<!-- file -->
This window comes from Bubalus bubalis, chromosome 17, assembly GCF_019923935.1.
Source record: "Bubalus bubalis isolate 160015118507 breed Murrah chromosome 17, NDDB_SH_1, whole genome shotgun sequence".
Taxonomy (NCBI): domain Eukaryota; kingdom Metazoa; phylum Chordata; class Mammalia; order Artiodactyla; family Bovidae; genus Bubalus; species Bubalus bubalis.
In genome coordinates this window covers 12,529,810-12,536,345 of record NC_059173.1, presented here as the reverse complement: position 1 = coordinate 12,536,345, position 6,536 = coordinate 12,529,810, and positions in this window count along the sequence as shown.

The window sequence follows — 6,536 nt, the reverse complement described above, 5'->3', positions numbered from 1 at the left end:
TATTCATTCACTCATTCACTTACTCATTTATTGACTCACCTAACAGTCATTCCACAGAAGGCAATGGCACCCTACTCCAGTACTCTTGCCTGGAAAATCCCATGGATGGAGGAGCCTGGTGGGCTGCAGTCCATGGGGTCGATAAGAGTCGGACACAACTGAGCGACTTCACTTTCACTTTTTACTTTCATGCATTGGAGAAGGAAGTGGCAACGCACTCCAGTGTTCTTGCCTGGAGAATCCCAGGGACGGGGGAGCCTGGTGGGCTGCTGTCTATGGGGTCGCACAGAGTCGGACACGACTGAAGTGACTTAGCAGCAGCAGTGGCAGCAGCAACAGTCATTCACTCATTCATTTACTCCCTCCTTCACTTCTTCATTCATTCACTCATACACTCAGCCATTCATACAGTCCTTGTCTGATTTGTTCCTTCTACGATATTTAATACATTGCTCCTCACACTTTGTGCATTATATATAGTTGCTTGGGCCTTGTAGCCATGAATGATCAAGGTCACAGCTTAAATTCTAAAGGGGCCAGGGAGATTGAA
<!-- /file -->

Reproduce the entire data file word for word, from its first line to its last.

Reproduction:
This window comes from Bubalus bubalis, chromosome 17, assembly GCF_019923935.1.
Source record: "Bubalus bubalis isolate 160015118507 breed Murrah chromosome 17, NDDB_SH_1, whole genome shotgun sequence".
Taxonomy (NCBI): domain Eukaryota; kingdom Metazoa; phylum Chordata; class Mammalia; order Artiodactyla; family Bovidae; genus Bubalus; species Bubalus bubalis.
In genome coordinates this window covers 12,529,810-12,536,345 of record NC_059173.1, presented here as the reverse complement: position 1 = coordinate 12,536,345, position 6,536 = coordinate 12,529,810, and positions in this window count along the sequence as shown.

The window sequence follows — 6,536 nt, the reverse complement described above, 5'->3', positions numbered from 1 at the left end:
TATTCATTCACTCATTCACTTACTCATTTATTGACTCACCTAACAGTCATTCCACAGAAGGCAATGGCACCCTACTCCAGTACTCTTGCCTGGAAAATCCCATGGATGGAGGAGCCTGGTGGGCTGCAGTCCATGGGGTCGATAAGAGTCGGACACAACTGAGCGACTTCACTTTCACTTTTTACTTTCATGCATTGGAGAAGGAAGTGGCAACGCACTCCAGTGTTCTTGCCTGGAGAATCCCAGGGACGGGGGAGCCTGGTGGGCTGCTGTCTATGGGGTCGCACAGAGTCGGACACGACTGAAGTGACTTAGCAGCAGCAGTGGCAGCAGCAACAGTCATTCACTCATTCATTTACTCCCTCCTTCACTTCTTCATTCATTCACTCATACACTCAGCCATTCATACAGTCCTTGTCTGATTTGTTCCTTCTACGATATTTAATACATTGCTCCTCACACTTTGTGCATTATATATAGTTGCTTGGGCCTTGTAGCCATGAATGATCAAGGTCACAGCTTAAATTCTAAAGGGGCCAGGGAGATTGAA